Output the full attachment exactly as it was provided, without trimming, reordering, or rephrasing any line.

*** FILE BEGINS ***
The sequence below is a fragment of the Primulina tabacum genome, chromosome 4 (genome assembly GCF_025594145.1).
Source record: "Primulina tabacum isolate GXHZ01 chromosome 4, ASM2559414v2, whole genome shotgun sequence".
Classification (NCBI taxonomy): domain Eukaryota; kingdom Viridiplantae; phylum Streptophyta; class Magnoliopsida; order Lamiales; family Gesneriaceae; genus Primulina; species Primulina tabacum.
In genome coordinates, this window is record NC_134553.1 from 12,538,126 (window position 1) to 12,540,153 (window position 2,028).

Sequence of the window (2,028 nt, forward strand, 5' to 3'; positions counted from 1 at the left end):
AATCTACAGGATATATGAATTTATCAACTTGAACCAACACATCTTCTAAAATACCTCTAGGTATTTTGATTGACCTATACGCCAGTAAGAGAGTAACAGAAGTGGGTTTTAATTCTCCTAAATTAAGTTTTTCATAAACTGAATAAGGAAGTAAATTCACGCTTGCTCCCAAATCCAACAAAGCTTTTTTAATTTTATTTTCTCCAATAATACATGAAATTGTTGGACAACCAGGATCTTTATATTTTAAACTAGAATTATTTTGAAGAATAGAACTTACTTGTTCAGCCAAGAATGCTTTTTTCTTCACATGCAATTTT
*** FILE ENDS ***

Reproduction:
The sequence below is a fragment of the Primulina tabacum genome, chromosome 4 (genome assembly GCF_025594145.1).
Source record: "Primulina tabacum isolate GXHZ01 chromosome 4, ASM2559414v2, whole genome shotgun sequence".
Classification (NCBI taxonomy): domain Eukaryota; kingdom Viridiplantae; phylum Streptophyta; class Magnoliopsida; order Lamiales; family Gesneriaceae; genus Primulina; species Primulina tabacum.
In genome coordinates, this window is record NC_134553.1 from 12,538,126 (window position 1) to 12,540,153 (window position 2,028).

Sequence of the window (2,028 nt, forward strand, 5' to 3'; positions counted from 1 at the left end):
AATCTACAGGATATATGAATTTATCAACTTGAACCAACACATCTTCTAAAATACCTCTAGGTATTTTGATTGACCTATACGCCAGTAAGAGAGTAACAGAAGTGGGTTTTAATTCTCCTAAATTAAGTTTTTCATAAACTGAATAAGGAAGTAAATTCACGCTTGCTCCCAAATCCAACAAAGCTTTTTTAATTTTATTTTCTCCAATAATACATGAAATTGTTGGACAACCAGGATCTTTATATTTTAAACTAGAATTATTTTGAAGAATAGAACTTACTTGTTCAGCCAAGAATGCTTTTTTCTTCACATGCAATTTT